Kohlberg’s Theory of Moral Development
Kia Dorsey, Demetrius T. Robertson
May 28, 2012
Dr. Melissa Venezia
Lawrence Kohlberg (1981), studied the development of moral reasoning by presenting children and adolescents in eight societies progressed through six stages of moral awareness, from fear of punishment to an inner sense of justice. He believed that moral understanding is promoted by the same factors Piaget thought were important for cognitive development: actively grappling with moral issues and noticing weaknesses in one’s current reasoning, and gains in perspective taking, which permit individuals to resolve moral conflicts in more effective ways (Berk, 2010). This paper will summarize Kohlberg’s theory of moral development, explain atleast three contributions that Kohlberg made to our understanding of moral development, along with three limitations of his theory and finally, introduce Carol Gilligan and what her research say about possible gender differences in moral reasoning.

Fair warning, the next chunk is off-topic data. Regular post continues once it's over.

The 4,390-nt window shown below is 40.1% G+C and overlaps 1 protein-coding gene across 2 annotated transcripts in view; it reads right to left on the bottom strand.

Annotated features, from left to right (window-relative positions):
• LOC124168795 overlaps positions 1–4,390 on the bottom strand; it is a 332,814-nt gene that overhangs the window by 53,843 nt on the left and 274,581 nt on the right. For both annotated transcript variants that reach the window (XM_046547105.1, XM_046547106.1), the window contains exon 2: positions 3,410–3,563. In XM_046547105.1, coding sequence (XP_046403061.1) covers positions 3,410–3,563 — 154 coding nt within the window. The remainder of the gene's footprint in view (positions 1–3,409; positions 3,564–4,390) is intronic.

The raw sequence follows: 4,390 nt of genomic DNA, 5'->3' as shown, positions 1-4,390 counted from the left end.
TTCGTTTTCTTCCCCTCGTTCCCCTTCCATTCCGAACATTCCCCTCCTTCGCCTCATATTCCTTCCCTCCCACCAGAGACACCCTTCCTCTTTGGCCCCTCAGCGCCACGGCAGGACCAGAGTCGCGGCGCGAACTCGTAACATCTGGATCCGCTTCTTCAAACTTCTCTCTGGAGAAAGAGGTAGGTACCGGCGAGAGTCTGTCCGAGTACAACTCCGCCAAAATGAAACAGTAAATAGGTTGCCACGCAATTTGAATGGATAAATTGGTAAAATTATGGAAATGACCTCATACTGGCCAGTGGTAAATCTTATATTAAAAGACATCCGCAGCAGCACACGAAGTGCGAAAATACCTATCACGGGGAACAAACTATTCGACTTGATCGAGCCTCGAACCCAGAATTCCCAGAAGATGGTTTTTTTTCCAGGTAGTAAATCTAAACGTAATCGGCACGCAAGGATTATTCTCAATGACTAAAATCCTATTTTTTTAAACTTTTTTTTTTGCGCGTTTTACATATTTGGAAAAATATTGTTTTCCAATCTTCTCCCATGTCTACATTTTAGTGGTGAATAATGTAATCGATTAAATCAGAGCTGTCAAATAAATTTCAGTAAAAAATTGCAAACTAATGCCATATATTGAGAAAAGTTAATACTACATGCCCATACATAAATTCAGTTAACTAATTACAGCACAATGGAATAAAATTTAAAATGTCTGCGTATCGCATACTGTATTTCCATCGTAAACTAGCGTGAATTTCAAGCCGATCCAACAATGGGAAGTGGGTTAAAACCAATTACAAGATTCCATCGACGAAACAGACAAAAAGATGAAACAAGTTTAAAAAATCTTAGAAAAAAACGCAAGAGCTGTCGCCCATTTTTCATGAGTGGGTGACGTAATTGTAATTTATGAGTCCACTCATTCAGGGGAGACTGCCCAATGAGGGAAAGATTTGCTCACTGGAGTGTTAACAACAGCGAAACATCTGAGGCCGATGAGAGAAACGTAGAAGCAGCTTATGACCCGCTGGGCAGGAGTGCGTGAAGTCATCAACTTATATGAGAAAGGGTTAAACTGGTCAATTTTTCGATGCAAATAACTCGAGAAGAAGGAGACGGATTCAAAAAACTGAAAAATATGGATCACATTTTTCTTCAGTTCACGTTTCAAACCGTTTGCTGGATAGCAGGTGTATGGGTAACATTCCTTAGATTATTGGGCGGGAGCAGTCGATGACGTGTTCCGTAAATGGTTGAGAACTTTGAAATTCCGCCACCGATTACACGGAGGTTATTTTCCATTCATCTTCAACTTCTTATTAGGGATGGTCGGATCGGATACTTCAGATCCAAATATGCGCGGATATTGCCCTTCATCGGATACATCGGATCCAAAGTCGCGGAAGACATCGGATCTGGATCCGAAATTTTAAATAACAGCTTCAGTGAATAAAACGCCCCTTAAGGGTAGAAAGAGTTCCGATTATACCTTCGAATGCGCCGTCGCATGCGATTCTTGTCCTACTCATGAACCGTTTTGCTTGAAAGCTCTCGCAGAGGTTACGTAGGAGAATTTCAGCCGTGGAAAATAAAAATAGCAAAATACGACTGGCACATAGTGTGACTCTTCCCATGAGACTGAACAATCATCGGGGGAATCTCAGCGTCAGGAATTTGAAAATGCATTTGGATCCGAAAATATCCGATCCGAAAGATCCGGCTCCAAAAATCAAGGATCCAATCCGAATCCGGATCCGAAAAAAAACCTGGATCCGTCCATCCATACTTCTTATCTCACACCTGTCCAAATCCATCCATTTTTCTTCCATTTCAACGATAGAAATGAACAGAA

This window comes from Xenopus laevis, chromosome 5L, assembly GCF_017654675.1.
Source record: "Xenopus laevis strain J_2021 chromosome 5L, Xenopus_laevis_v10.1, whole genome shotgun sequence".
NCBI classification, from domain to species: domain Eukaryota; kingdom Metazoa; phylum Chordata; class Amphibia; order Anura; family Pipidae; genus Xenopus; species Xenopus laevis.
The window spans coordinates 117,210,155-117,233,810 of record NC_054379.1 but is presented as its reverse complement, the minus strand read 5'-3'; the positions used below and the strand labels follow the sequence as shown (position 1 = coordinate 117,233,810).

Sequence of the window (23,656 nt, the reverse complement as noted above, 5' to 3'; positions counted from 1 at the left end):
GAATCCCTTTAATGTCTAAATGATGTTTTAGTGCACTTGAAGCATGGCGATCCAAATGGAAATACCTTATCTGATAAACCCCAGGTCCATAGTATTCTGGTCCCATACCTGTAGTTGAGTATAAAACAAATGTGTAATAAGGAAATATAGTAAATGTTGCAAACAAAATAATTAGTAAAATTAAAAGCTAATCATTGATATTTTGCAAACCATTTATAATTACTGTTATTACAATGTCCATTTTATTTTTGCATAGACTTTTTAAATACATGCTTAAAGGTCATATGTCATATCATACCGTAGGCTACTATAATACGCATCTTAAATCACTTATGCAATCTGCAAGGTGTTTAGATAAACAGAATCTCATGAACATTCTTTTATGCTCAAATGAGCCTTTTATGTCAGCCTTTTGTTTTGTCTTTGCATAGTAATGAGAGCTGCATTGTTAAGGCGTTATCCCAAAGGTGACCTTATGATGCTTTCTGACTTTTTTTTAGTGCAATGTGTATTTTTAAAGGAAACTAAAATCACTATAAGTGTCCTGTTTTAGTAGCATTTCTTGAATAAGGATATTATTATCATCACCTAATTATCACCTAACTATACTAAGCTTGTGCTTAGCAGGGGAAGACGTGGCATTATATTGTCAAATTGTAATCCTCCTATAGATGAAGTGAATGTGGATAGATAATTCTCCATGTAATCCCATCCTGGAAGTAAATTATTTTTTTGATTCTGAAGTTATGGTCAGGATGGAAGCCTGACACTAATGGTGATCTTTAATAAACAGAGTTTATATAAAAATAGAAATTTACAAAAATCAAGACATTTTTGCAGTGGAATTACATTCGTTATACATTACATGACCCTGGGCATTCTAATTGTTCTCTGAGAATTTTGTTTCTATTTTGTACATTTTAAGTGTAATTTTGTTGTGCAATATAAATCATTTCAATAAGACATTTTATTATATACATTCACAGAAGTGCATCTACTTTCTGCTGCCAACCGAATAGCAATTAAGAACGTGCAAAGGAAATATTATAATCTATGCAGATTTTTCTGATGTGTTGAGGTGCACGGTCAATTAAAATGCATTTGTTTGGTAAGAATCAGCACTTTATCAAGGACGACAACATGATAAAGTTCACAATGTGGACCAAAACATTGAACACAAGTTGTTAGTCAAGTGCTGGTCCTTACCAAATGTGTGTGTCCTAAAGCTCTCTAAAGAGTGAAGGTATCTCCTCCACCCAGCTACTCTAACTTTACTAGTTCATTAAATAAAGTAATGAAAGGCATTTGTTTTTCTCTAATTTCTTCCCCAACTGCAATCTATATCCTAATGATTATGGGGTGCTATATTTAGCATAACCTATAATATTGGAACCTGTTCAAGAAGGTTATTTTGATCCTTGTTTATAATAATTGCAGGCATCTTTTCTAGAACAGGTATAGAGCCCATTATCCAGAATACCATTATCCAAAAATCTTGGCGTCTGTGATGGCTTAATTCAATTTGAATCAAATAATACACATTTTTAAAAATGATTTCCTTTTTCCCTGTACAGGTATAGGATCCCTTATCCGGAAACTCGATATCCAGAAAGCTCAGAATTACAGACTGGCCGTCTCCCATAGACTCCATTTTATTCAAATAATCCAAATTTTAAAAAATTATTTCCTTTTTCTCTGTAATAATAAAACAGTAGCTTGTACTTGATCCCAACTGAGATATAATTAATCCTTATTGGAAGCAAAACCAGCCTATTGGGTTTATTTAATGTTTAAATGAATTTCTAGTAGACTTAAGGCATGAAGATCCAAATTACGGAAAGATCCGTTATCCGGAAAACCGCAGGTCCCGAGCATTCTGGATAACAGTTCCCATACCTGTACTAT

Carol Gilligan (1982) is the best-known of those who have argued that Kohlberg’s theory, originally formulated on the basis of interviews with males, does not adequately represent the morality of girls and women. Gilligan believes that feminine morality emphasizes an “ethic of care” that Kohlberg’s system devalues (Berk, 2010). According to Gilligan, a concern for others is a different but no less valid basis for moral judgment than a focus on impersonal rights. She contends that there are sex differences in moral reasoning. Men typically define moral problems in terms of rights and rules, the “justice approach.” In contrast, women often perceive morality as an obligation to exercise care and to avoid hurt, the “responsibility approach.” Whereas men deem autonomy and competition to be central to life, women tend to view life as a web of human relationships with obligations and privileges. Many studies have tested Gilligan’s claim...